Living In New Haven

By Nicole Aaronson, MD
Otolaryngology Resident

New Haven is a great city to live in. I grew up here, went to college here, spent med school in NYC, and still wanted to come back to the Elm City for residency. Yale is a big part of living in New Haven and really shapes the culture of the city. There are two world class museums, The Yale University Art Gallery and the Yale Center for British Art, just blocks from the hospitals with everything from Van Goghs to Hoppers to art of the Roman Empire. The Beinecke Rare Book Library has rotating exhibits from the collection, and the Bass Library has a café. My personal favorite quiet study spaces are the reading rooms in the stacks of the Sterling Memorial Library, the main library of the Yale system built to resemble a cathedral. The Yale Dramatic Association and the Yale Repertory Theater both offer a schedule of productions throughout the year starring student and professional actors. I missed Paul Giamatti in Hamlet, which got excellent reviews, and it’s still a sore spot with me. The University and the School of Medicine also have film societies that screen classic and modern movies on a weekly to monthly basis.

But beyond Yale, the city of New Haven has plenty to offer. There are plenty of great restaurants including Indian, Thai, Mediterranean, Chinese, and of course pizza, for which New Haven is famous. There is a restaurant week every year, which is definitely worth taking advantage of. Like every college town, there are places to go dancing and sing karaoke, and there are a plethora of coffee shops. The Shubert Theater is in the center of downtown and has many traveling shows as well as productions that are premiering on their way to Broadway. The Long Wharf Theater, located by the waterfront, always has an eclectic season of plays. I saw a production of Eugene O’Neil’s “Mourning Becomes Electra” there which was pretty fantastic. The end of every summer also signals the time for Shakespeare in the Park when the Elm Shakespeare Company presents one of Shakespeare’s plays in Edgerton Park.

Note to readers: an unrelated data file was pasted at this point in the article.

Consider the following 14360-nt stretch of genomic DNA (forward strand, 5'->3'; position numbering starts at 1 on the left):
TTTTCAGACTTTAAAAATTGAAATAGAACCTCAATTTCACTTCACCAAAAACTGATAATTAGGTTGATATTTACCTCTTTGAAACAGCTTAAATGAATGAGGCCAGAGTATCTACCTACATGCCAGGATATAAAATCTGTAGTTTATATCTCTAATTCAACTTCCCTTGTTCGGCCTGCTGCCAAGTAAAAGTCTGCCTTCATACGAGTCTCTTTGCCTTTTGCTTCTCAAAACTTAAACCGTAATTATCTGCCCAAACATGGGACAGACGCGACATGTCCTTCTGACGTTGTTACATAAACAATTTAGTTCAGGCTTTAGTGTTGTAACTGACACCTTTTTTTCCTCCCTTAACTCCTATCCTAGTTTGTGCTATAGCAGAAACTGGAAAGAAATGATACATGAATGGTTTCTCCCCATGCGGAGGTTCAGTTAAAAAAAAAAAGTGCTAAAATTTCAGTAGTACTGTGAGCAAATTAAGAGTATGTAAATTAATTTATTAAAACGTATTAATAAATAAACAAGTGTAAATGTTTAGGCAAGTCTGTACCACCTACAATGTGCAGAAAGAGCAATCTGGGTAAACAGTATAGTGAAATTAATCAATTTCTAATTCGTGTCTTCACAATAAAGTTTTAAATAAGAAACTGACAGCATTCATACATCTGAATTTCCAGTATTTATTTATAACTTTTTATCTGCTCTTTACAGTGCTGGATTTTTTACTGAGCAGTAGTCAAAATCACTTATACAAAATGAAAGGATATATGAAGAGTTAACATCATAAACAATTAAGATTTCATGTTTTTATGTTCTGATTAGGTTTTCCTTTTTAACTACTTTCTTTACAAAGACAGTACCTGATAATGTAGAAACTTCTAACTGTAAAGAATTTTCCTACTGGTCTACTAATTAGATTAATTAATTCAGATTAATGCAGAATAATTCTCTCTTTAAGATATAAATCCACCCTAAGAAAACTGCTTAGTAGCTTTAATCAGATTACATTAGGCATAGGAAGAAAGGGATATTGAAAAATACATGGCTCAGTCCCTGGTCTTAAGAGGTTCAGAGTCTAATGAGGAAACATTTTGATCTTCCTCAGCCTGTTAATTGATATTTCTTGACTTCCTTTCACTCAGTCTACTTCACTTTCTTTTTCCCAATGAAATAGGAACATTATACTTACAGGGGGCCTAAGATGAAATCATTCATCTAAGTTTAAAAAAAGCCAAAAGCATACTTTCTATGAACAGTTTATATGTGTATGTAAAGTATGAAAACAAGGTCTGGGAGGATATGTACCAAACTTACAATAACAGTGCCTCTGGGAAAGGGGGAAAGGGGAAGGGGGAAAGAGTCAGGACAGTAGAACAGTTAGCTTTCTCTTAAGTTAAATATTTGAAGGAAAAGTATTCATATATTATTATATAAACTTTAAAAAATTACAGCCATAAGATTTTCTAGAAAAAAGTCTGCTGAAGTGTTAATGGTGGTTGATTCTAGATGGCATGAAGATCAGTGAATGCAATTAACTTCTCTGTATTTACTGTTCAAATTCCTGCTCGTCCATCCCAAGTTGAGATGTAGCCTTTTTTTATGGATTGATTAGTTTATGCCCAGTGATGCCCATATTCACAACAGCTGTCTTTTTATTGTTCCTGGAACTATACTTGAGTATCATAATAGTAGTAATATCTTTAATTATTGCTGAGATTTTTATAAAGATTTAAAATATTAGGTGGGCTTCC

There are also plenty of things to do outdoors in the New Haven area. The seasonal changes and foliage in this area are some of the finest in New England. Within the city limits, West Rock and East Rock are great places for hiking and biking. Sleeping Giant in nearby Hamden is also a great hiking spot. The Farmington Canal Trail stretches from New Haven to Massachusetts and is great for running, biking, or jogging with your dog if you’re lucky enough to have one. A little farther away in Branford, Stony Creek Harbor is beautiful for kayaking.

There are many great things to do and see in New Haven and in the surrounding areas of Connecticut. There are antique shops, orchards, amusement parks, casinos, and plenty of places to explore. And since Connecticut is such a small place, if you actually do everything there is to do in New Haven and find yourself bored, you can catch a train to NYC, hop a bus to Boston, or drive to Newport.